The subsequent plumages of Striped Owl have not been described in detail. Recently-fledged Striped Owls are generally buff in color, barred with gray or dusky, and the facial disk is mostly cinnamon, with a white border.
Iris brown. Bill gray.
Female 40-57 cm
Male 33-38 cm
Female 400-570 g
Male 320-490 g
The wing measurements for a male and a female Striped Owl are respectively: wing chord 243 mm and 273 mm; maximum wing breadth 41 mm and 45 mm (Thurber and Komar 2006). With total body mass measurements of 342 g and 440 g, the aspect ratios of this male and female are about 6:1 to 8:1, respectively.
Molts of Striped Owl have not been studied in detail. In El Salvador, the latest date for down-cloaked owlets was 4 May, before the rains had started, at which time the owlets showed no signs of molt (Thurber and Komar 2006). Assuming an annual molt, it is likely that their first complete molt occurs between mid-May and November (the beginning of the next nesting season). The time necessary to complete the molt is unknown. In a captive population, two and a half month old birds were still in juvenile plumage (Krahe 1981).
In nestling Striped Owls, flight feathers develop early. Thurber (1978) shows a nestling, age about 40 days, still densely cloaked with buff down, and with remiges with rachi erupted about one-third of their length, one-third of their length still in sheathes, and the remainder concealed by the coverts. This bird was not yet able to fly.
Four subspecies of Striped Owl currently are recognized: forbesi, clamator, midas, and oberi. Two of the subspecies have distributions that apparently are alloptatric to other subspecies, forbesi (Central America) and oberi (Tobago). The nominate subspecies, clamator, is found throughout most of the northern and central South America. It is replaced in the southern portions of the range of Striped Owl by midas, in southernmost Brazil, Uruguay, and Argentina. Differences between the subspecies are relatively minor, and primarily are differences in size and in plumage saturation. On the basis of current literature, the distributions of clamator and midas relative to one another are not well-defined.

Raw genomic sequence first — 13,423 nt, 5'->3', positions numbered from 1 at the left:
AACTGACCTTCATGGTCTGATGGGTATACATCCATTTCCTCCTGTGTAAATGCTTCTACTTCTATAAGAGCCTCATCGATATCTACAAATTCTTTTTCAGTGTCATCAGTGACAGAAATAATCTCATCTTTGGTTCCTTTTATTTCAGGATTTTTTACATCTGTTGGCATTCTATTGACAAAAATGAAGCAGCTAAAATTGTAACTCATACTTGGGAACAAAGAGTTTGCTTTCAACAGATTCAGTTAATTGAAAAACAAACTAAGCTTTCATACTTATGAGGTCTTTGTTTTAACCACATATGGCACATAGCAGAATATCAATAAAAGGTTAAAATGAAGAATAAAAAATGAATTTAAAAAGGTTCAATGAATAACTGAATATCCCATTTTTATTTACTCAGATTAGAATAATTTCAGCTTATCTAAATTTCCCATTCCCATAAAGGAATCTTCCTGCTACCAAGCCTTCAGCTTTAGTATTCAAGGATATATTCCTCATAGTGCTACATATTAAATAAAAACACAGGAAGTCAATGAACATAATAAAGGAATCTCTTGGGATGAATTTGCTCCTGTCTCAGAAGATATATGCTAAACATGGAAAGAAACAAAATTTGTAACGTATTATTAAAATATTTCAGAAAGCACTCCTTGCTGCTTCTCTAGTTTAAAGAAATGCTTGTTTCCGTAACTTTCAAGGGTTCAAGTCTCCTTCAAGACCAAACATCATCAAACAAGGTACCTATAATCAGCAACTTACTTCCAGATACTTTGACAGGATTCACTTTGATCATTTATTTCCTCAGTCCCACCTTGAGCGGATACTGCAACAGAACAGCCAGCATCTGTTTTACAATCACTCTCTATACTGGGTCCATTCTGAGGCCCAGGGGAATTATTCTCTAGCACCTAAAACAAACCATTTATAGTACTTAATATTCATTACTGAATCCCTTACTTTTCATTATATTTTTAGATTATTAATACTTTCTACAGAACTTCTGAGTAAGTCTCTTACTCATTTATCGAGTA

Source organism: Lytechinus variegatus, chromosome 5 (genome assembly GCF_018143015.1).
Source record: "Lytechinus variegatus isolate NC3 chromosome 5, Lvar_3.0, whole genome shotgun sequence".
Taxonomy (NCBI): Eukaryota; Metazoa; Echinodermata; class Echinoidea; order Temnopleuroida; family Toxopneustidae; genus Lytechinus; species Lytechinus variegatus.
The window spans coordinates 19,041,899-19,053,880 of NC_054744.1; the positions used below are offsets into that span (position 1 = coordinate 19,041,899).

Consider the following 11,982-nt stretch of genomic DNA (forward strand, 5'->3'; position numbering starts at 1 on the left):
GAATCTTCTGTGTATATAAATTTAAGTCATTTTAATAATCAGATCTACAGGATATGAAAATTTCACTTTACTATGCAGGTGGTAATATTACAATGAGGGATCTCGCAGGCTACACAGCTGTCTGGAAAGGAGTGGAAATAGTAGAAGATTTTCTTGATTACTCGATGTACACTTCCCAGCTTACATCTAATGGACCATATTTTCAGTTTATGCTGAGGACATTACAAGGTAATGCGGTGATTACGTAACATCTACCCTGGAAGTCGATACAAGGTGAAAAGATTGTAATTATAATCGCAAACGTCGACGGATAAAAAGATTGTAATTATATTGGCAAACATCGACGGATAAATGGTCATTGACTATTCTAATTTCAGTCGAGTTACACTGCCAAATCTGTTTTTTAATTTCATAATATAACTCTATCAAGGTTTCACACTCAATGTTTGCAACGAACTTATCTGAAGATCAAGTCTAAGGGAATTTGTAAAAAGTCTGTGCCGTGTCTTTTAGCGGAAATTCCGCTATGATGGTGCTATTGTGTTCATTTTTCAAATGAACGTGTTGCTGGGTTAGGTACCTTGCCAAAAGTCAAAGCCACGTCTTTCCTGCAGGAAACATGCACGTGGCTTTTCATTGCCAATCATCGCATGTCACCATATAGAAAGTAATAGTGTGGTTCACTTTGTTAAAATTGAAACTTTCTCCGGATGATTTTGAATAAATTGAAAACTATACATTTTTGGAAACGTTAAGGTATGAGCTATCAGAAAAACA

The northernmost subspecies, forbesi, is relatively small. Subspecies oberi, endemic to the island of Tobabo, is darker than nominate clamator, with broader dark bars on the outer primaries. The southernmost subspecies, midas is reported to be larger and paler in color.
The aviary birds referred to by Krahe (1981) and Spicknall and Pickett (1983) probably were midas from Argentina.
The Striped Owl has a superficial resemblance to several similarly-sized owls in the genus Asio, indeed it often has been placed in Asio or in the monotypic genus Rhinoptynx. The classification of Striped Owl in the genus Pseudoscops is based on differences in cranial osteology between clamator and several species of Asio (Olson 1995), although these differences were not considered in a phylogenetic context. More recently, Wink et al. (2008) presented a phylogenetic survey of the Strigiformes, using a Maximum Likelihood approach based on DNA sequence data from mitochondrial cytochrome b and from the nuclear RAG-1 and LDHb intron. In this study, the Striped owl consistently was nested within the genus Asio. Unfortunately, DNA samples were not available for the sole other species of Pseudoscops, the Jamaican Owl (Pseudoscops grammicus). Nonetheless, Wink et al. (2008) provide strong evidence that the many recent authors who consider the Striped Owl to be member of Asio indeed are correct (e.g. Marks et al. 1999, König and Weick 2008).
Thurber, Walter A., Rebecca Lohnes, and Thomas S. Schulenberg. 2009. Striped Owl (Pseudoscops clamator), Neotropical Birds Online (T. S. Schulenberg, Editor). Ithaca: Cornell Lab of Ornithology; retrieved from Neotropical Birds Online: http://neotropical.birds.cornell.edu/portal/species/overview?p_p_spp=36400